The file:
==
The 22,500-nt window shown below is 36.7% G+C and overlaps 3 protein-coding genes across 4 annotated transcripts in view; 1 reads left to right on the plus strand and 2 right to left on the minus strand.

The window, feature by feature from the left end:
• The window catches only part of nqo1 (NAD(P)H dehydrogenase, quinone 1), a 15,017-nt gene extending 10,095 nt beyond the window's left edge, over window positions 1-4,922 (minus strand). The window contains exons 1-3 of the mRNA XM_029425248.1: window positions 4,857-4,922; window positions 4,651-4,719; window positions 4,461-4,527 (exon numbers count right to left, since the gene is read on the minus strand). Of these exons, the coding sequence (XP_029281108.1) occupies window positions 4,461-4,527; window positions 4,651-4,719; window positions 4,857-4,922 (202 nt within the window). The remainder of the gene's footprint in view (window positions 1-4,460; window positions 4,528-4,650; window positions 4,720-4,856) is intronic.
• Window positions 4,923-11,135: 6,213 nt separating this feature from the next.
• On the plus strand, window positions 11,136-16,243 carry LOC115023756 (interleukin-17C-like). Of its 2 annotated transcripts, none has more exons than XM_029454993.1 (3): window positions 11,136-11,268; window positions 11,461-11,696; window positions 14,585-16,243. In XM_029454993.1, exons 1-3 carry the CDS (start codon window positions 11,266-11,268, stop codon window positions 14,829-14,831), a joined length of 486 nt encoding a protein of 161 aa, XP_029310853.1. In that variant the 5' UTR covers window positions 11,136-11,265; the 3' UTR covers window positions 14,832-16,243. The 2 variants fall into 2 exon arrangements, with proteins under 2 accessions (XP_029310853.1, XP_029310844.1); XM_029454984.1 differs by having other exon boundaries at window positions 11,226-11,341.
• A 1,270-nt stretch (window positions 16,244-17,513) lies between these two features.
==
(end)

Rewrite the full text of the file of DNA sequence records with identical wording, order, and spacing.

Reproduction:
The 22,500-nt window shown below is 36.7% G+C and overlaps 3 protein-coding genes across 4 annotated transcripts in view; 1 reads left to right on the plus strand and 2 right to left on the minus strand.

The window, feature by feature from the left end:
• The window catches only part of nqo1 (NAD(P)H dehydrogenase, quinone 1), a 15,017-nt gene extending 10,095 nt beyond the window's left edge, over window positions 1-4,922 (minus strand). The window contains exons 1-3 of the mRNA XM_029425248.1: window positions 4,857-4,922; window positions 4,651-4,719; window positions 4,461-4,527 (exon numbers count right to left, since the gene is read on the minus strand). Of these exons, the coding sequence (XP_029281108.1) occupies window positions 4,461-4,527; window positions 4,651-4,719; window positions 4,857-4,922 (202 nt within the window). The remainder of the gene's footprint in view (window positions 1-4,460; window positions 4,528-4,650; window positions 4,720-4,856) is intronic.
• Window positions 4,923-11,135: 6,213 nt separating this feature from the next.
• On the plus strand, window positions 11,136-16,243 carry LOC115023756 (interleukin-17C-like). Of its 2 annotated transcripts, none has more exons than XM_029454993.1 (3): window positions 11,136-11,268; window positions 11,461-11,696; window positions 14,585-16,243. In XM_029454993.1, exons 1-3 carry the CDS (start codon window positions 11,266-11,268, stop codon window positions 14,829-14,831), a joined length of 486 nt encoding a protein of 161 aa, XP_029310853.1. In that variant the 5' UTR covers window positions 11,136-11,265; the 3' UTR covers window positions 14,832-16,243. The 2 variants fall into 2 exon arrangements, with proteins under 2 accessions (XP_029310853.1, XP_029310844.1); XM_029454984.1 differs by having other exon boundaries at window positions 11,226-11,341.
• A 1,270-nt stretch (window positions 16,244-17,513) lies between these two features.